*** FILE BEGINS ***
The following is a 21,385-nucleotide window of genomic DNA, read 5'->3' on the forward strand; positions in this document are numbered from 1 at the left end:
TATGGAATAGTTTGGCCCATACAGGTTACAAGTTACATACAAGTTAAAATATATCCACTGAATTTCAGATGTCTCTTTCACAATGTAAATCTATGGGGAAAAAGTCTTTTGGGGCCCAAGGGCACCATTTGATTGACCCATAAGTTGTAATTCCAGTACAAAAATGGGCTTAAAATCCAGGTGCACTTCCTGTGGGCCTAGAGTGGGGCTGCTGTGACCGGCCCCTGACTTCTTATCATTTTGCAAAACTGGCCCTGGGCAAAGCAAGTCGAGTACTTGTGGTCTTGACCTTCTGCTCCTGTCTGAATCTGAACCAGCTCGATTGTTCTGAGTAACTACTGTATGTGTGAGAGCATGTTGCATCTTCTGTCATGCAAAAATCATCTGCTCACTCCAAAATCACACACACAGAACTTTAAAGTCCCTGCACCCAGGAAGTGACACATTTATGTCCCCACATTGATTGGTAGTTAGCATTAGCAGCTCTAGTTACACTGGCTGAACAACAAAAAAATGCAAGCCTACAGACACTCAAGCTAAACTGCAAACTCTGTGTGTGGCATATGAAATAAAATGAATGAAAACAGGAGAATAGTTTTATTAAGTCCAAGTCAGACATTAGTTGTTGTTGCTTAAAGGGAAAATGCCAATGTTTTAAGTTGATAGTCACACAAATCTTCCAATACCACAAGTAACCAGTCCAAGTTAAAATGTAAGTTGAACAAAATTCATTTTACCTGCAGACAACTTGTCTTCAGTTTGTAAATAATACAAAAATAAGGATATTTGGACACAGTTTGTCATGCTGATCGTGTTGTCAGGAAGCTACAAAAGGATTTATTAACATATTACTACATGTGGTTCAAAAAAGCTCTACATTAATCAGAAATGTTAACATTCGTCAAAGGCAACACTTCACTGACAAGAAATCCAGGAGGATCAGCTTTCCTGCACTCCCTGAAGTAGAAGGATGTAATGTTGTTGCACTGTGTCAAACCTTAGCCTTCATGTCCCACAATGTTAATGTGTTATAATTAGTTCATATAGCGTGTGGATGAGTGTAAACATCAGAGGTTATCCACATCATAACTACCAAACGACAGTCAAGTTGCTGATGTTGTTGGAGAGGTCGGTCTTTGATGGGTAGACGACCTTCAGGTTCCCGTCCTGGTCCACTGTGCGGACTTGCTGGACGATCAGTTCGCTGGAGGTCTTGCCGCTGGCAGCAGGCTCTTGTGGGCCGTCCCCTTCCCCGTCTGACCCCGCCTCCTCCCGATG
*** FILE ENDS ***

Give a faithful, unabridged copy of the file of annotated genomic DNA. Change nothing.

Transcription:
The following is a 21,385-nucleotide window of genomic DNA, read 5'->3' on the forward strand; positions in this document are numbered from 1 at the left end:
TATGGAATAGTTTGGCCCATACAGGTTACAAGTTACATACAAGTTAAAATATATCCACTGAATTTCAGATGTCTCTTTCACAATGTAAATCTATGGGGAAAAAGTCTTTTGGGGCCCAAGGGCACCATTTGATTGACCCATAAGTTGTAATTCCAGTACAAAAATGGGCTTAAAATCCAGGTGCACTTCCTGTGGGCCTAGAGTGGGGCTGCTGTGACCGGCCCCTGACTTCTTATCATTTTGCAAAACTGGCCCTGGGCAAAGCAAGTCGAGTACTTGTGGTCTTGACCTTCTGCTCCTGTCTGAATCTGAACCAGCTCGATTGTTCTGAGTAACTACTGTATGTGTGAGAGCATGTTGCATCTTCTGTCATGCAAAAATCATCTGCTCACTCCAAAATCACACACACAGAACTTTAAAGTCCCTGCACCCAGGAAGTGACACATTTATGTCCCCACATTGATTGGTAGTTAGCATTAGCAGCTCTAGTTACACTGGCTGAACAACAAAAAAATGCAAGCCTACAGACACTCAAGCTAAACTGCAAACTCTGTGTGTGGCATATGAAATAAAATGAATGAAAACAGGAGAATAGTTTTATTAAGTCCAAGTCAGACATTAGTTGTTGTTGCTTAAAGGGAAAATGCCAATGTTTTAAGTTGATAGTCACACAAATCTTCCAATACCACAAGTAACCAGTCCAAGTTAAAATGTAAGTTGAACAAAATTCATTTTACCTGCAGACAACTTGTCTTCAGTTTGTAAATAATACAAAAATAAGGATATTTGGACACAGTTTGTCATGCTGATCGTGTTGTCAGGAAGCTACAAAAGGATTTATTAACATATTACTACATGTGGTTCAAAAAAGCTCTACATTAATCAGAAATGTTAACATTCGTCAAAGGCAACACTTCACTGACAAGAAATCCAGGAGGATCAGCTTTCCTGCACTCCCTGAAGTAGAAGGATGTAATGTTGTTGCACTGTGTCAAACCTTAGCCTTCATGTCCCACAATGTTAATGTGTTATAATTAGTTCATATAGCGTGTGGATGAGTGTAAACATCAGAGGTTATCCACATCATAACTACCAAACGACAGTCAAGTTGCTGATGTTGTTGGAGAGGTCGGTCTTTGATGGGTAGACGACCTTCAGGTTCCCGTCCTGGTCCACTGTGCGGACTTGCTGGACGATCAGTTCGCTGGAGGTCTTGCCGCTGGCAGCAGGCTCTTGTGGGCCGTCCCCTTCCCCGTCTGACCCCGCCTCCTCCCGATG